Shouko Nishimiya is the new girl in grade school one day. She is deaf. Instead of being met with understanding she’s met with nothing but bullying, teasing and annoyance by her other class members who would rather not accomodate her.
Shouya Ishida is the worst offender of the bullying of Nishimiya. He kicks, slaps, throws dirt, takes her hearing aids away and throws her notebooks which she uses to communicate with her classmates in the water. He is ostracized for pushing this girl away and find himself looking inwards. Years later he seeks her out and looks for some way to atone. In the end, he finds much more enriching friendships than he ever had when he was in grade school.
I can’t remember who wrote this; but I recall reading someone discussing the weird space in which our viewing of a film is wholy shaped not just by the film but the context of our lives and what’s going on in the world at the same time. This film brought that back for me in waves that are almost uncontrollable.
In today’s world we’re not another 24 hours away from another story of a man of power sexually assauting/harassing a woman. This is generally followed with a perfectly phrased, in the best circumstances, press release/letter discussing how he acknowledges his faults and wants to do better. The next step is us being asked to believe his desire to be better.
Truth is we mostly don’t.
This film takes us to that point in time after all the crimes has occurred. Our perpetrator has had a chance to actually do the contemplation and put into action his desire to be better. We watch with a skeptical eye, wondering about his motives.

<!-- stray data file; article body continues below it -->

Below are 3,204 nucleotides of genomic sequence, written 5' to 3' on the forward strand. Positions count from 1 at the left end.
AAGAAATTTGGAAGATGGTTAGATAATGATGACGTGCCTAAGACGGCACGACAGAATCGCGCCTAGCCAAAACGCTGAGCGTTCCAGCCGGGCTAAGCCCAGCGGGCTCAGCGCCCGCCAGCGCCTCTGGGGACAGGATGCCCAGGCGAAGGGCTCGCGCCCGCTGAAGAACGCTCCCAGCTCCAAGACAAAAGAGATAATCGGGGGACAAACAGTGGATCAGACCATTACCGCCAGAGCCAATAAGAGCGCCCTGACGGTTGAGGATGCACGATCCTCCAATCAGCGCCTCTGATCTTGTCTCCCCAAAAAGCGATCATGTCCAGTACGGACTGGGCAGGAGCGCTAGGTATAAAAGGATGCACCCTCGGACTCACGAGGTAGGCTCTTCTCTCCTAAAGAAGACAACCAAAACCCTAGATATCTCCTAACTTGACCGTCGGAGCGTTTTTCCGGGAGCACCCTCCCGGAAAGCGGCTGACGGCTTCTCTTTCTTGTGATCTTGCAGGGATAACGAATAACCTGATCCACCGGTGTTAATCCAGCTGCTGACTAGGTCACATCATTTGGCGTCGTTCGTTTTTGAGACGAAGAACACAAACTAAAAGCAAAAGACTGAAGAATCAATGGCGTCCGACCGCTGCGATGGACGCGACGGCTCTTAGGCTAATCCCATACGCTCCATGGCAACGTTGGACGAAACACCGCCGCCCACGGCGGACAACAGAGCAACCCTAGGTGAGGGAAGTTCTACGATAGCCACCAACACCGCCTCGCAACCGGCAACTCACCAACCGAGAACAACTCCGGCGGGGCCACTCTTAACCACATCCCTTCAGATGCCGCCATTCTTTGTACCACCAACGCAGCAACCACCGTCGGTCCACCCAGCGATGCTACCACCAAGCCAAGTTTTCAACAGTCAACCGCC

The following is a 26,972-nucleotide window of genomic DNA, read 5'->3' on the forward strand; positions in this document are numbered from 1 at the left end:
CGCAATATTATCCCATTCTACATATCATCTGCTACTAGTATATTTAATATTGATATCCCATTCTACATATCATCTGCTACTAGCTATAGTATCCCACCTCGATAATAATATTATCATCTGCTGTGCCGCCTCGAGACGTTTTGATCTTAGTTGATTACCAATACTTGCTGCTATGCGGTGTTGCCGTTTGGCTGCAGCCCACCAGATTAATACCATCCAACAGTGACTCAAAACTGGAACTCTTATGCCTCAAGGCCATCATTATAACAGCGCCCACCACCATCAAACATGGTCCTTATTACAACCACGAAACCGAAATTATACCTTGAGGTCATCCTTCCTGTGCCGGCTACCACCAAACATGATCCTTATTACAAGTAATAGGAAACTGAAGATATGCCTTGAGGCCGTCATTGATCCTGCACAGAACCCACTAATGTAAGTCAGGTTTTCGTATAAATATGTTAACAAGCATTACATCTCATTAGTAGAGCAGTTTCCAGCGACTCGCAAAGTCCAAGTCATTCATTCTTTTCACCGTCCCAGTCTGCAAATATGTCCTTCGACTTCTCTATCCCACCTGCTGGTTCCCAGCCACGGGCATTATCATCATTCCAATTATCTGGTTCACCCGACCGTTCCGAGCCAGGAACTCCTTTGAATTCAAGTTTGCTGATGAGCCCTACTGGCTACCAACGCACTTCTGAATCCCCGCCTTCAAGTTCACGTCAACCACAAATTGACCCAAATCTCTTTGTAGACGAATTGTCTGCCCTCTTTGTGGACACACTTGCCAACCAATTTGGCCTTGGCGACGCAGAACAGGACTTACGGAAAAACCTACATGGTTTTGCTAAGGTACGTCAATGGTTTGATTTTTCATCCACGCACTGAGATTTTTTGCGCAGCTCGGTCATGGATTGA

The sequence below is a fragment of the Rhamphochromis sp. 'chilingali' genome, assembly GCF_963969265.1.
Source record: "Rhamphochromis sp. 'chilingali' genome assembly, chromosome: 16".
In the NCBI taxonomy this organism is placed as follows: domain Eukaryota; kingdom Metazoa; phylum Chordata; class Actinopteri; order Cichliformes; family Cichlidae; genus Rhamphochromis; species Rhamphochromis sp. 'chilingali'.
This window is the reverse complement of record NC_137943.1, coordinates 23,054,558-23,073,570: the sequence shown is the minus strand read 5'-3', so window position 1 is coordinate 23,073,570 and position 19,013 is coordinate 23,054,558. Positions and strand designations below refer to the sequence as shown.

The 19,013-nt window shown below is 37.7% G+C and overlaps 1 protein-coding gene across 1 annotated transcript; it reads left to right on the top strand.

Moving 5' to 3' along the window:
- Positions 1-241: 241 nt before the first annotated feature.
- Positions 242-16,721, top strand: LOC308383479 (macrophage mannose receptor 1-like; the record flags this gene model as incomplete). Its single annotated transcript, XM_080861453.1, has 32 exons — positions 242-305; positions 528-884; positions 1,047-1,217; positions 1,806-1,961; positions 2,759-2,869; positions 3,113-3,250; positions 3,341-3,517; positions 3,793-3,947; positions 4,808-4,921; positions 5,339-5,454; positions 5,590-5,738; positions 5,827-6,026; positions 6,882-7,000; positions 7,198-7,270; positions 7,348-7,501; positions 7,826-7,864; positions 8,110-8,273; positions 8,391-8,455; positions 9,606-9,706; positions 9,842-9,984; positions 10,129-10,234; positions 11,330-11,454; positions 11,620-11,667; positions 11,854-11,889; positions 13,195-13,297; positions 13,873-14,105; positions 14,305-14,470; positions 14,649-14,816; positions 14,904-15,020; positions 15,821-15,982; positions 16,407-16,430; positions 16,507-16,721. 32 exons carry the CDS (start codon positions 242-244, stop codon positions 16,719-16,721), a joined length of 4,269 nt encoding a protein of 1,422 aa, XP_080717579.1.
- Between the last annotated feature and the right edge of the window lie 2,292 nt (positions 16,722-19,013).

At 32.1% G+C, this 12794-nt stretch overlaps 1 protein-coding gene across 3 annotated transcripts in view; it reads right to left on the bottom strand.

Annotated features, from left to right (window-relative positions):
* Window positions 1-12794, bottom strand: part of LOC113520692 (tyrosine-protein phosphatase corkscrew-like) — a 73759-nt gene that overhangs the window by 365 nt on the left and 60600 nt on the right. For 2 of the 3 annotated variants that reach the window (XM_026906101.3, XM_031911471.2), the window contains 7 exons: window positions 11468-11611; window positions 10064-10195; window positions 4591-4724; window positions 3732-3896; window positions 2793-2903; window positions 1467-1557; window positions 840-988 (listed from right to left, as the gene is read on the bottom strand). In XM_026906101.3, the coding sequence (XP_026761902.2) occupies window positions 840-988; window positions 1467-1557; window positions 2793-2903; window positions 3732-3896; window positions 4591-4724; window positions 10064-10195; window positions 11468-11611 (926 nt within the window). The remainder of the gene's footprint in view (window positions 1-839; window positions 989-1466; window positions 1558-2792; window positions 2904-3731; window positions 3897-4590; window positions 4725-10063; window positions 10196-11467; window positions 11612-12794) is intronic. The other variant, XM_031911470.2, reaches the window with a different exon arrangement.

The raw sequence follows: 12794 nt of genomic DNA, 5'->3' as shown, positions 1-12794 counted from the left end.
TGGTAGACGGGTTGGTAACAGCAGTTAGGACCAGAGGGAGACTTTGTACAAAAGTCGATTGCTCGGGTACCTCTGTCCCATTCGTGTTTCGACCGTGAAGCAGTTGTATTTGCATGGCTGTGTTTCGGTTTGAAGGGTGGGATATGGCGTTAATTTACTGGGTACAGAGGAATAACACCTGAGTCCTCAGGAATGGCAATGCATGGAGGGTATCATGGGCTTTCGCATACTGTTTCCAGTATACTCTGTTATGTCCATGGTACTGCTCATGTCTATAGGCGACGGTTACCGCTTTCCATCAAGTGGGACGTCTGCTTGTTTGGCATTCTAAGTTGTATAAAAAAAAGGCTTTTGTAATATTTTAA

Is it out of guilt? Is it for redemption? Is it because it will make him look a better person to the world at large?
In this context A Silent Voice is nothing if not a breath of fresh air. While I don’t want to project Ishida’s arc onto any of the people we hear about every other day, it somewhat gives me hope for a world where we’re more empathetic to sections of society living in fear. It gives me hope that those who are affected can be made whole, or on the way to it. It gives me hope that the monsters causing them to be afraid can change sincerely.
At its core, this film wants us to think not only about these specific characters’ journeys but ourselves.
It wants us to consider how we encase ourselves in hate and uncertainty. How when we’re wronged into asking whether we deserved it, or could’ve done something different. This story challenges those who say they can change to explain whether it’s possible. The world will looks at you now and only see that one version of you. What will it take to change that perception?
In the real world cases of this, I can’t fathom what it would take to affect the change needed by people in the news. I don’t know how one would even begin to make amends for those sins. What would they be able to do so that we can look at them as anything other than the monsters we see today?
What this movie does, is make me consider a world where we’re passed the hurt and we’re in the stage of healing.
Somehow that feels comforting now – even if it’s not really happening yet.